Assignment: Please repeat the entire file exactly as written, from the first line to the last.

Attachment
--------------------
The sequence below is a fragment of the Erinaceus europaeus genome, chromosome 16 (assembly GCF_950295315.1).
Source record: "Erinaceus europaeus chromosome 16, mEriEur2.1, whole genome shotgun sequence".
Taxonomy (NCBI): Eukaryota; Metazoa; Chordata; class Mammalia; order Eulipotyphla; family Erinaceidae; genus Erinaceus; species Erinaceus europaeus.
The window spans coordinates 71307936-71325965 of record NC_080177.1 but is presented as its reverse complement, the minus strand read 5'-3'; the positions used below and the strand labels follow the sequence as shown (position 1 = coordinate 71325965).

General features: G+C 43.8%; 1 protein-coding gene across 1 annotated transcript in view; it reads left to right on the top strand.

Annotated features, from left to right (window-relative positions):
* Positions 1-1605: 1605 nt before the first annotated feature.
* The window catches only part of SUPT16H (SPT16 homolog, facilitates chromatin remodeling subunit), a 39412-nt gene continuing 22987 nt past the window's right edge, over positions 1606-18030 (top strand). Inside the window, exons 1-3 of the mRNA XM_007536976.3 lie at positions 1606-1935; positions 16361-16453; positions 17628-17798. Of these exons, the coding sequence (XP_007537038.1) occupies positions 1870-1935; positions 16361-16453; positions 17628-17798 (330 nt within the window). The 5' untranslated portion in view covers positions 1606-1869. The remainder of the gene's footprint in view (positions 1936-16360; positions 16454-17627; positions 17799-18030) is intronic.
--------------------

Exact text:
The sequence below is a fragment of the Erinaceus europaeus genome, chromosome 16 (assembly GCF_950295315.1).
Source record: "Erinaceus europaeus chromosome 16, mEriEur2.1, whole genome shotgun sequence".
Taxonomy (NCBI): Eukaryota; Metazoa; Chordata; class Mammalia; order Eulipotyphla; family Erinaceidae; genus Erinaceus; species Erinaceus europaeus.
The window spans coordinates 71307936-71325965 of record NC_080177.1 but is presented as its reverse complement, the minus strand read 5'-3'; the positions used below and the strand labels follow the sequence as shown (position 1 = coordinate 71325965).

General features: G+C 43.8%; 1 protein-coding gene across 1 annotated transcript in view; it reads left to right on the top strand.

Annotated features, from left to right (window-relative positions):
* Positions 1-1605: 1605 nt before the first annotated feature.
* The window catches only part of SUPT16H (SPT16 homolog, facilitates chromatin remodeling subunit), a 39412-nt gene continuing 22987 nt past the window's right edge, over positions 1606-18030 (top strand). Inside the window, exons 1-3 of the mRNA XM_007536976.3 lie at positions 1606-1935; positions 16361-16453; positions 17628-17798. Of these exons, the coding sequence (XP_007537038.1) occupies positions 1870-1935; positions 16361-16453; positions 17628-17798 (330 nt within the window). The 5' untranslated portion in view covers positions 1606-1869. The remainder of the gene's footprint in view (positions 1936-16360; positions 16454-17627; positions 17799-18030) is intronic.